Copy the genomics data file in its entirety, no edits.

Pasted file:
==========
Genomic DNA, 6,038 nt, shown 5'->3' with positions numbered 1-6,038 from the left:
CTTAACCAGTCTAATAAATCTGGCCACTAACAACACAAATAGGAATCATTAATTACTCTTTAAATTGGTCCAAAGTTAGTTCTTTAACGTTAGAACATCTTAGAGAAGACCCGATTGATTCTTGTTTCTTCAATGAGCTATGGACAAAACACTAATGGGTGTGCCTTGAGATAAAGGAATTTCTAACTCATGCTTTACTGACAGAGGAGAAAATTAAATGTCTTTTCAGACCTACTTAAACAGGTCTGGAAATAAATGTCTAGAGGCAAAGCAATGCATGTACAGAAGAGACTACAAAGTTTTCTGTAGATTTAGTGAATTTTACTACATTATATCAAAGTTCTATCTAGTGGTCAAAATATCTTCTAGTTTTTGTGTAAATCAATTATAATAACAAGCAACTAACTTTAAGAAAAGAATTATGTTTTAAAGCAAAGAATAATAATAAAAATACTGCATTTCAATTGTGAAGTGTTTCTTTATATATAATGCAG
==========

Genomic DNA, 6,038 nt, shown 5'->3' with positions numbered 1-6,038 from the left:
CTTAACCAGTCTAATAAATCTGGCCACTAACAACACAAATAGGAATCATTAATTACTCTTTAAATTGGTCCAAAGTTAGTTCTTTAACGTTAGAACATCTTAGAGAAGACCCGATTGATTCTTGTTTCTTCAATGAGCTATGGACAAAACACTAATGGGTGTGCCTTGAGATAAAGGAATTTCTAACTCATGCTTTACTGACAGAGGAGAAAATTAAATGTCTTTTCAGACCTACTTAAACAGGTCTGGAAATAAATGTCTAGAGGCAAAGCAATGCATGTACAGAAGAGACTACAAAGTTTTCTGTAGATTTAGTGAATTTTACTACATTATATCAAAGTTCTATCTAGTGGTCAAAATATCTTCTAGTTTTTGTGTAAATCAATTATAATAACAAGCAACTAACTTTAAGAAAAGAATTATGTTTTAAAGCAAAGAATAATAATAAAAATACTGCATTTCAATTGTGAAGTGTTTCTTTATATATAATGCAG